Moment of Balance

What follows the light is what precedes it:
the moment of balance, of dark equivalence.

But tonight we sit in the garden in our canvas chairs
so late into the evening –
why should we look either forward or backwards?
Why should we be forced to remember:
it is in our blood, this knowledge.
Shortness of the days; darkness, coldness of winter.
It is in our blood and bones; it is in our history.
It takes a genius to forget these things.
~Louise Glück from “Solstice”

Today we stand, wavering,
on a cusp of light and shadow~
this knowledge of what’s to come
rests deep in our bones.

We’ve been here before,
bidding the sun to return.

We can not forget,
as darkness begins to claim our days again.

We remember,
He promised to never let darkness
overwhelm us again.

For Every Hurt

oakleafhydrangeabug
 
 
Gardens are also good places
to sulk. You pass beds of
spiky voodoo lilies   
and trip over the roots   
of a sweet gum tree,   
in search of medieval   
plants whose leaves,   
when they drop off   
turn into birds
if they fall on land,
and colored carp if they   
plop into water.
 
Suddenly the archetypal   
human desire for peace   
with every other species   
wells up in you. The lion
and the lamb cuddling up. 
The snake and the snail, kissing.
Even the prick of the thistle,   
queen of the weeds, revives   
your secret belief
in perpetual spring,
your faith that for every hurt   
there is a leaf to cure it.
~Amy Gerstler  from “In Perpetual Spring

Try as we might to find common ground with those so unlike ourselves, it is the differences we focus on despite our efforts to understand and befriend. Whether it is cranky politicians sparring in the headlines, or the perpetual struggle between weak and strong, we miss seeing Creation’s intended balance all around us.

We can dwell compatibly, lion and lamb, without one becoming a meal for the other. Indeed, prey transforms the predator.

Even the barbed and bloody thistle releases its seeds in the cushion of thistledown, drifting gently where the wind will take it next, at once forgiven for the scars it inflicted.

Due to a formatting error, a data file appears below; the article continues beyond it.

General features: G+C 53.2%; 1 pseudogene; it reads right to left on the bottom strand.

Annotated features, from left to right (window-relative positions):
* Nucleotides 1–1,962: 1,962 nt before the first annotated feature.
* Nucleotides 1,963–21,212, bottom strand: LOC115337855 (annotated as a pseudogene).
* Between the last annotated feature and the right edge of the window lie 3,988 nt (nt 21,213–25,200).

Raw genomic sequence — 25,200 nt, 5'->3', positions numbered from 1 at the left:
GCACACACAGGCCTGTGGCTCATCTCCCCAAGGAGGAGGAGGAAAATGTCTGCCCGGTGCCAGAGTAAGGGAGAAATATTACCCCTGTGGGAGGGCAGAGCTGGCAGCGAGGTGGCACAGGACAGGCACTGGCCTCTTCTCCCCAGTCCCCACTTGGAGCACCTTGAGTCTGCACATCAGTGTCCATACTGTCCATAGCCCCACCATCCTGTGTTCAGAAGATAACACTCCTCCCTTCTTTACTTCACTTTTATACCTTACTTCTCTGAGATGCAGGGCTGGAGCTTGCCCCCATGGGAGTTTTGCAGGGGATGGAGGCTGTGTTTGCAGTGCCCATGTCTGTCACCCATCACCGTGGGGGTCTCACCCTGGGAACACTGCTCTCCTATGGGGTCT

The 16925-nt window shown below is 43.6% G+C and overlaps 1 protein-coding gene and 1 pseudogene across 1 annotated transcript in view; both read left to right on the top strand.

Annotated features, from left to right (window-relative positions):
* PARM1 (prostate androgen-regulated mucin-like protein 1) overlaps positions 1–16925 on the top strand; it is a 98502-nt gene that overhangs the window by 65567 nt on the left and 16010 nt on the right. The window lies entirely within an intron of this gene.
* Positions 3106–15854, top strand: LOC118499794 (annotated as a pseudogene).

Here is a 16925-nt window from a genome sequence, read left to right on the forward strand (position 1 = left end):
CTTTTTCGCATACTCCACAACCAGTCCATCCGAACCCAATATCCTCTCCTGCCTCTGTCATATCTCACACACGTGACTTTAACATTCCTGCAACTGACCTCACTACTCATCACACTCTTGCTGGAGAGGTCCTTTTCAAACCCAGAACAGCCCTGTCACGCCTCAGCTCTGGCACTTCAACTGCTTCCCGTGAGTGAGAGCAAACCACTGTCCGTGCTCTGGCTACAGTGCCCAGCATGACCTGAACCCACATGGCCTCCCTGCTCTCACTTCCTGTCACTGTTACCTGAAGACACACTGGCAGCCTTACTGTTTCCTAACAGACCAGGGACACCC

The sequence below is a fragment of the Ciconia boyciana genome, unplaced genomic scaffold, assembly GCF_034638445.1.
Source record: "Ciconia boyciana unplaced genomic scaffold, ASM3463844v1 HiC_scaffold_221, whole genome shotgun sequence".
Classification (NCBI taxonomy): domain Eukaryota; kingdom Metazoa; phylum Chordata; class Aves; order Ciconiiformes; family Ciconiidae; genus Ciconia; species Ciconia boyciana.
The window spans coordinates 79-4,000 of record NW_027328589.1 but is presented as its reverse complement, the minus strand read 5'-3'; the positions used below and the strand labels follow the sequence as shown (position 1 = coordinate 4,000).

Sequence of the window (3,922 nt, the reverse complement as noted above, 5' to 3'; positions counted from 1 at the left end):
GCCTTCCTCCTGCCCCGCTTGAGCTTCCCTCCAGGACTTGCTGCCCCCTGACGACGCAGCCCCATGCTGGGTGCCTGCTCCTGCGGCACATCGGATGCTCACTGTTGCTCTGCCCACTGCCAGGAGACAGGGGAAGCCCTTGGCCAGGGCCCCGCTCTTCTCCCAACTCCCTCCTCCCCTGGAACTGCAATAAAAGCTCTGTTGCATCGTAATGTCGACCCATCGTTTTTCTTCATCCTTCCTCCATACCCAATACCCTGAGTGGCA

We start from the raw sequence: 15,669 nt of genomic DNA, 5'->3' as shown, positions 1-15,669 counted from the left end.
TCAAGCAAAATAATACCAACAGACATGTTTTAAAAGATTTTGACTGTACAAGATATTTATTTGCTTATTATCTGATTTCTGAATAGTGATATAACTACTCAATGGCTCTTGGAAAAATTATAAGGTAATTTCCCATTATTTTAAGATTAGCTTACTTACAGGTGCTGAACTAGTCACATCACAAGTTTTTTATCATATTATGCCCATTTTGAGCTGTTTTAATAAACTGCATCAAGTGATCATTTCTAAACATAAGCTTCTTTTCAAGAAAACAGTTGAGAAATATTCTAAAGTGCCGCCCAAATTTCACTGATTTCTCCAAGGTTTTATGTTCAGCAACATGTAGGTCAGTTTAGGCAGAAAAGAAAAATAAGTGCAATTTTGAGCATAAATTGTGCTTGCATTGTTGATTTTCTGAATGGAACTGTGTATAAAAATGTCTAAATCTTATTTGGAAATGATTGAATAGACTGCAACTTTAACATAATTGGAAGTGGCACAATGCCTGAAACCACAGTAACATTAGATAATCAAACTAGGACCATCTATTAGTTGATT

May I strive to be comforting rather than prickly, healing rather than inflicting, wherever I may land.

Just Another Wednesday

Each one is a gift, no doubt,  
mysteriously placed in your waking hand  
or set upon your forehead  
moments before you open your eyes

Through the calm eye of the window  
everything is in its place  
but so precariously  
this day might be resting somehow 

on the one before it,  
all the days of the past stacked high  
like the impossible tower of dishes  
entertainers used to build on stage. 

No wonder you find yourself  
perched on the top of a tall ladder  
hoping to add one more.  
Just another Wednesday 

you whisper,  
then holding your breath,  
place this cup on yesterday’s saucer  
without the slightest clink.
~Billy Collins, “Day” from The Art of Drowning

Some days feel like that:
teetering at the top of finite minutes and hours,
trying to not topple over life so carefully balanced,
even as the wind blows and the foundation slants
and the ladder of time feels rickety.

It is a balancing act –
this waking up to try on a new day
while juggling everything still in the air
from the days before.

To stay on solid ground
I anchor deep
into the calm eye of unchanging love,
reminded, once again,
I’m held up from above
when everything beneath me feels precarious.


A Path of Moonlight

On the day when
The weight deadens
On your shoulders
And you stumble,
May the clay dance
To balance you.

And when your eyes
Freeze behind
The grey window
And the ghost of loss
Gets into you,
May a flock of colours,
Indigo, red, green
And azure blue,
Come to awaken in you
A meadow of delight.

When the canvas frays
In the currach of thought
And a stain of ocean
Blackens beneath you,
May there come across the waters
A path of yellow moonlight
To bring you safely home.
~John O’Donohue from “Beannacht”

photo by Josh Scholten

I figure I was born unbalanced in one way or another.  I was the kid who couldn’t manage roller skating out of fear of falling, clinging to the rail rather than risk being ground-bound yet again.  My one and only cross country skiing experience was actually cross-country sitting more than gliding.  I still freeze in place when trying to walk over an icy surface or down a steep incline — my brain just can’t help my body navigate anything other than a straight flat pathway.